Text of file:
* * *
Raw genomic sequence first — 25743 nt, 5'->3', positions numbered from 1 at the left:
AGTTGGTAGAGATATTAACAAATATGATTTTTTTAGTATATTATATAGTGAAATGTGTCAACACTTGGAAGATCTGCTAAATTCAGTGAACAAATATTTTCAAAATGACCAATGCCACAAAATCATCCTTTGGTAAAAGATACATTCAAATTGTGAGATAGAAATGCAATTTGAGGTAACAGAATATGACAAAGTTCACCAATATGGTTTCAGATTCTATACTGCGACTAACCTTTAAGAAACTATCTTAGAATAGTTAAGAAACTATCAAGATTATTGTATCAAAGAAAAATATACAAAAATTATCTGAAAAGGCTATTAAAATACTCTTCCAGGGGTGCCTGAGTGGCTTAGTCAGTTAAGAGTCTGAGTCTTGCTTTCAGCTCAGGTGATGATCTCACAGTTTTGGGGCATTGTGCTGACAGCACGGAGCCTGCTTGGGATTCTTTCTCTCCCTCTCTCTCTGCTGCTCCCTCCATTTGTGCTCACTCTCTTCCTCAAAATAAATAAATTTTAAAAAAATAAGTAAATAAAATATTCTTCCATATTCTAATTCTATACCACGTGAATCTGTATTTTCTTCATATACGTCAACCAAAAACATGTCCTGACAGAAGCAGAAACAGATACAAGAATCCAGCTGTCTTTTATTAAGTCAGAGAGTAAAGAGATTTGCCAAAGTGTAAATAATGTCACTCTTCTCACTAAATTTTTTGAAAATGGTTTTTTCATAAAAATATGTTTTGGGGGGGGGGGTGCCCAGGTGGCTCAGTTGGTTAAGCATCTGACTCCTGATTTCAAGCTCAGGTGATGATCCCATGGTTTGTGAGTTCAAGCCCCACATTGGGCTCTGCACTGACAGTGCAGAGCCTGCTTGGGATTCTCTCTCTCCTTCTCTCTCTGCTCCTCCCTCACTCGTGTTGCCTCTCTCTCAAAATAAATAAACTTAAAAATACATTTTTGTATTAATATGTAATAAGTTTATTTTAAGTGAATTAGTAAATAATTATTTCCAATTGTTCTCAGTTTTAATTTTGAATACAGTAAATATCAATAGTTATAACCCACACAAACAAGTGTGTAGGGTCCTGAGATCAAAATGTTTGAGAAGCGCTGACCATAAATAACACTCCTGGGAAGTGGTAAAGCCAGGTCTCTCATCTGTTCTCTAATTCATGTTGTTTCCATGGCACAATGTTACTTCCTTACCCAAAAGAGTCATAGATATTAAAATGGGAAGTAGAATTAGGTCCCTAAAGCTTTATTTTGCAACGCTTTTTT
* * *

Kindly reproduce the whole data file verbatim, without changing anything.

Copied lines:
Raw genomic sequence first — 25743 nt, 5'->3', positions numbered from 1 at the left:
AGTTGGTAGAGATATTAACAAATATGATTTTTTTAGTATATTATATAGTGAAATGTGTCAACACTTGGAAGATCTGCTAAATTCAGTGAACAAATATTTTCAAAATGACCAATGCCACAAAATCATCCTTTGGTAAAAGATACATTCAAATTGTGAGATAGAAATGCAATTTGAGGTAACAGAATATGACAAAGTTCACCAATATGGTTTCAGATTCTATACTGCGACTAACCTTTAAGAAACTATCTTAGAATAGTTAAGAAACTATCAAGATTATTGTATCAAAGAAAAATATACAAAAATTATCTGAAAAGGCTATTAAAATACTCTTCCAGGGGTGCCTGAGTGGCTTAGTCAGTTAAGAGTCTGAGTCTTGCTTTCAGCTCAGGTGATGATCTCACAGTTTTGGGGCATTGTGCTGACAGCACGGAGCCTGCTTGGGATTCTTTCTCTCCCTCTCTCTCTGCTGCTCCCTCCATTTGTGCTCACTCTCTTCCTCAAAATAAATAAATTTTAAAAAAATAAGTAAATAAAATATTCTTCCATATTCTAATTCTATACCACGTGAATCTGTATTTTCTTCATATACGTCAACCAAAAACATGTCCTGACAGAAGCAGAAACAGATACAAGAATCCAGCTGTCTTTTATTAAGTCAGAGAGTAAAGAGATTTGCCAAAGTGTAAATAATGTCACTCTTCTCACTAAATTTTTTGAAAATGGTTTTTTCATAAAAATATGTTTTGGGGGGGGGGGTGCCCAGGTGGCTCAGTTGGTTAAGCATCTGACTCCTGATTTCAAGCTCAGGTGATGATCCCATGGTTTGTGAGTTCAAGCCCCACATTGGGCTCTGCACTGACAGTGCAGAGCCTGCTTGGGATTCTCTCTCTCCTTCTCTCTCTGCTCCTCCCTCACTCGTGTTGCCTCTCTCTCAAAATAAATAAACTTAAAAATACATTTTTGTATTAATATGTAATAAGTTTATTTTAAGTGAATTAGTAAATAATTATTTCCAATTGTTCTCAGTTTTAATTTTGAATACAGTAAATATCAATAGTTATAACCCACACAAACAAGTGTGTAGGGTCCTGAGATCAAAATGTTTGAGAAGCGCTGACCATAAATAACACTCCTGGGAAGTGGTAAAGCCAGGTCTCTCATCTGTTCTCTAATTCATGTTGTTTCCATGGCACAATGTTACTTCCTTACCCAAAAGAGTCATAGATATTAAAATGGGAAGTAGAATTAGGTCCCTAAAGCTTTATTTTGCAACGCTTTTTT